"We are deeply committed to mutualization. The idea is to attract every potential user interested in plants, whether they specialize in human or animal imagery" says Jean-Luc Verdeil, a cellular and molecular biology researcher at CIRAD.
The imagery unit comprises three rooms: a sample preparation laboratory, a computer image processing room and a microscope room. The structure serves to optimize research work and opens the way to establishing the dynamics of living organisms. With the new microscopes, users will have access to the life of cells, without disrupting them in any way. They will be able to observe in vivo how plants react to fungal pathogens or watch live how treatments affect living cells.
The new multiphoton microscope will provide 3-D images right down to the roots of plants, even if the sample is particularly opaque or dense. Confocal microscopy, which has been used since the late 1980s, only gives access to two layers of a cell.
These new multidimensional imagery techniques for living organisms will thus soon be available to the vast population of potential users working with Montpellier Rio Imaging. The equipment can be booked direct on the MRI website.
* Regional reference platform for life sciences imagery, associating CNRS, INSERM, INRA, CIRAD and the University of Montpellier 2.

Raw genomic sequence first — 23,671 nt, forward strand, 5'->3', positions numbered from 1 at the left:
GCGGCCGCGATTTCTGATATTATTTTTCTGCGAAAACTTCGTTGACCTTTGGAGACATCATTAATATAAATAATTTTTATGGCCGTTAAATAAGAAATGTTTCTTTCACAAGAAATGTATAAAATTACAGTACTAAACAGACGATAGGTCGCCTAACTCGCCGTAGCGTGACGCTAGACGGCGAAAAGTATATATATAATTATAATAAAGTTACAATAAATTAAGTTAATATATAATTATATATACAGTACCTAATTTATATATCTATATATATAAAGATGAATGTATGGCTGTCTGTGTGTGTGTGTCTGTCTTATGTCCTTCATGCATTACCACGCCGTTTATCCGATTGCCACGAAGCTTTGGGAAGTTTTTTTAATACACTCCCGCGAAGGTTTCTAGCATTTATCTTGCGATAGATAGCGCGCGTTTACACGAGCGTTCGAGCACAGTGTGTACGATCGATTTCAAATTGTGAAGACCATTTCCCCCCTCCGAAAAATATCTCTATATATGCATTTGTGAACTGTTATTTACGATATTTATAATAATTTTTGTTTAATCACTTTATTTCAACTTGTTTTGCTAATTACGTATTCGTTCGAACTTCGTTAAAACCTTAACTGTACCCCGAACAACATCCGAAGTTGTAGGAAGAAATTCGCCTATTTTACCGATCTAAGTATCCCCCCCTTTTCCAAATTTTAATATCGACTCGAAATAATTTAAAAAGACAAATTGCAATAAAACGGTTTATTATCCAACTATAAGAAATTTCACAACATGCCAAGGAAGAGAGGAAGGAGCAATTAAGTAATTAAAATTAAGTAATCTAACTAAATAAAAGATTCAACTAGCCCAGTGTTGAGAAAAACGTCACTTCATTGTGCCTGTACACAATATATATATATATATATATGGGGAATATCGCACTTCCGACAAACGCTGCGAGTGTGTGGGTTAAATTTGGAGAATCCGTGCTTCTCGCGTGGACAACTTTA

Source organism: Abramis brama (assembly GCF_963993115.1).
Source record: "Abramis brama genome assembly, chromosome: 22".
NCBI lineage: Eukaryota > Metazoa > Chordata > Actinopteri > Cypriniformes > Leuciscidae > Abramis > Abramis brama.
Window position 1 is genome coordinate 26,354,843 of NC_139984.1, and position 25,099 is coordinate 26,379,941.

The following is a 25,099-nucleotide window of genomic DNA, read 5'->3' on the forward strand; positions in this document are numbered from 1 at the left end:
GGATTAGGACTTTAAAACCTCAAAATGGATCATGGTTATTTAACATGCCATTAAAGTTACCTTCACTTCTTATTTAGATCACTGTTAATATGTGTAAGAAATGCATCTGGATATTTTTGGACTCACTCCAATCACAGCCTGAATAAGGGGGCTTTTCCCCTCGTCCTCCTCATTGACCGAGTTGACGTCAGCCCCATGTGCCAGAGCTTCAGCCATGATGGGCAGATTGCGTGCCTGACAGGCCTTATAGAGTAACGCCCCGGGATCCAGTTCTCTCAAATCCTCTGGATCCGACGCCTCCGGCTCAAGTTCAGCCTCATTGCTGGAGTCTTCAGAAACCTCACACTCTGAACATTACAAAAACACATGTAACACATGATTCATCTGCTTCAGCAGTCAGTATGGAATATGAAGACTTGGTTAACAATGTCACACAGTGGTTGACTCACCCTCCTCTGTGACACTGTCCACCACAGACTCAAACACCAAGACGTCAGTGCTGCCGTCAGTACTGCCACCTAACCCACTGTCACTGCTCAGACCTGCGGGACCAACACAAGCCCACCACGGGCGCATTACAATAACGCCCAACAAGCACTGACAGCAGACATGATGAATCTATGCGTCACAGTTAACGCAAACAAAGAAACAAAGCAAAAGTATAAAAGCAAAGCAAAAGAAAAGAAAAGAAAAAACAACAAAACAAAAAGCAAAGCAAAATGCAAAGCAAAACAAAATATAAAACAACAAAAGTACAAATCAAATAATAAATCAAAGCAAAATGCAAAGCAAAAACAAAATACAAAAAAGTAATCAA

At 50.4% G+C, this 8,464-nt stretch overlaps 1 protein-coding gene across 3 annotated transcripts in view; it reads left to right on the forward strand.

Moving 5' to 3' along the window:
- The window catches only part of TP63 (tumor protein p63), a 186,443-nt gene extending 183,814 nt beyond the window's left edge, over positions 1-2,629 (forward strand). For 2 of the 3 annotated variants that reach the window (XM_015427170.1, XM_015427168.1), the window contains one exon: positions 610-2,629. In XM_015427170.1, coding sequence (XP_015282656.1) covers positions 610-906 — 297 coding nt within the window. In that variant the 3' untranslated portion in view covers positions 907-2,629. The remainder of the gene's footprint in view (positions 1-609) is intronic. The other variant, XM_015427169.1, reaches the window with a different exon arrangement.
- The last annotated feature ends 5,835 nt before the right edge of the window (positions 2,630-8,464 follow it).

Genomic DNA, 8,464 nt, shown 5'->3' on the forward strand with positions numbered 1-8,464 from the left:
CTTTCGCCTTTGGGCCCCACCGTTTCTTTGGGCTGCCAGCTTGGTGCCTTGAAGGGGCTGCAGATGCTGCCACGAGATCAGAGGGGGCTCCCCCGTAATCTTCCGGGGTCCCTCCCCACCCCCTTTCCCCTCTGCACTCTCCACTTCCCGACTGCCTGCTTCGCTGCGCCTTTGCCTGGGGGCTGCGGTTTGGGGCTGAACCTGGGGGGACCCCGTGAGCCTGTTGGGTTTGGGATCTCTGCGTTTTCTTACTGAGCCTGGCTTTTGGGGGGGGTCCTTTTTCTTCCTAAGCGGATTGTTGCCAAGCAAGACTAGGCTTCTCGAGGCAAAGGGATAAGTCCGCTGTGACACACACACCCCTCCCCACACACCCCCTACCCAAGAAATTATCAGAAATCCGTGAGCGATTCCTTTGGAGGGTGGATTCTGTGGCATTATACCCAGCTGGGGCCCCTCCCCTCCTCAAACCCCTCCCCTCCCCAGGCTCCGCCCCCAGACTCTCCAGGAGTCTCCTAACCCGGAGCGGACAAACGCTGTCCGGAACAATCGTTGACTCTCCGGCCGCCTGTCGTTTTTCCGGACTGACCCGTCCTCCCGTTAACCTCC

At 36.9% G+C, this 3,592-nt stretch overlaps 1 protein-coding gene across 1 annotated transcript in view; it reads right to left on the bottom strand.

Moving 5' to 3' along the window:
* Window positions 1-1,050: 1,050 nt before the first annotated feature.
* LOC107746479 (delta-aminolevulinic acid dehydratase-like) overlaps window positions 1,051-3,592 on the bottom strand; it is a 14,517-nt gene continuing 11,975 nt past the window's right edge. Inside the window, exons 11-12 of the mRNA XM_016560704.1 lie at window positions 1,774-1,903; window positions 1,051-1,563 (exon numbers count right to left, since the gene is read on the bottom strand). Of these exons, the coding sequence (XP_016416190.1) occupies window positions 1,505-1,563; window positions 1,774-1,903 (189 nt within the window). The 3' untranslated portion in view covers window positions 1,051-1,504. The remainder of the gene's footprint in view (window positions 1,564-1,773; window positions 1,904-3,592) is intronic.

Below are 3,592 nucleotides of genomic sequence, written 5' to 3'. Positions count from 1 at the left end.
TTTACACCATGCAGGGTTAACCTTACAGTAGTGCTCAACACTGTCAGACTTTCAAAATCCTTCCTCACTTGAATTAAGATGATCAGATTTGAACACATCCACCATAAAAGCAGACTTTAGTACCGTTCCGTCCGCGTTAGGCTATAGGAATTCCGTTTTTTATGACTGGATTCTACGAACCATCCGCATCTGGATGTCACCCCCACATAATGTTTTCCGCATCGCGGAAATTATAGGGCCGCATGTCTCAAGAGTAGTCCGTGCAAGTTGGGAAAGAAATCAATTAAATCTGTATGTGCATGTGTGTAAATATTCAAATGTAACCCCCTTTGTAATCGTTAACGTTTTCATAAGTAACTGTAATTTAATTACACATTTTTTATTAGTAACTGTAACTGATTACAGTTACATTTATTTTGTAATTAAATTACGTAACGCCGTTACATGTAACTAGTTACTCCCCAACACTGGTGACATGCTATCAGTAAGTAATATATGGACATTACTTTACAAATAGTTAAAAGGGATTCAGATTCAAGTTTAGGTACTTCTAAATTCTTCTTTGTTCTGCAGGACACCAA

Helen Burford | alfa
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There are videos on the internet that can make one marvel at technology. For example, a smartphone is casually bent around the arm or a thin-film display is rolled in all directions and with almost every diameter. From the user's point of view, this looks fantastic. From a professional point of view, however, the question arises: Is that already possible?
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So-called quantum many-body scars allow quantum systems to stay out of equilibrium much longer, explaining experiment | Study published in Nature Physics
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